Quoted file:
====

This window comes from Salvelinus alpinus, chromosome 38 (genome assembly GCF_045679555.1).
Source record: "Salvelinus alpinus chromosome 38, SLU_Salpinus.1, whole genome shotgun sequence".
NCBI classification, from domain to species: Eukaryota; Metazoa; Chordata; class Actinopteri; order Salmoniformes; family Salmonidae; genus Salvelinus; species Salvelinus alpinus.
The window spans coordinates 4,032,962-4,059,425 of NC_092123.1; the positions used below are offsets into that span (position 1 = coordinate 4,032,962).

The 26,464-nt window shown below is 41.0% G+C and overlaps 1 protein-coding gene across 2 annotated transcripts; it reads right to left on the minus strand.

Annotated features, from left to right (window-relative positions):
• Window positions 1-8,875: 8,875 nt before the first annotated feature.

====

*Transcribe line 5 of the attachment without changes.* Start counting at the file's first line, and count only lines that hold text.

The 26,464-nt window shown below is 41.0% G+C and overlaps 1 protein-coding gene across 2 annotated transcripts; it reads right to left on the minus strand.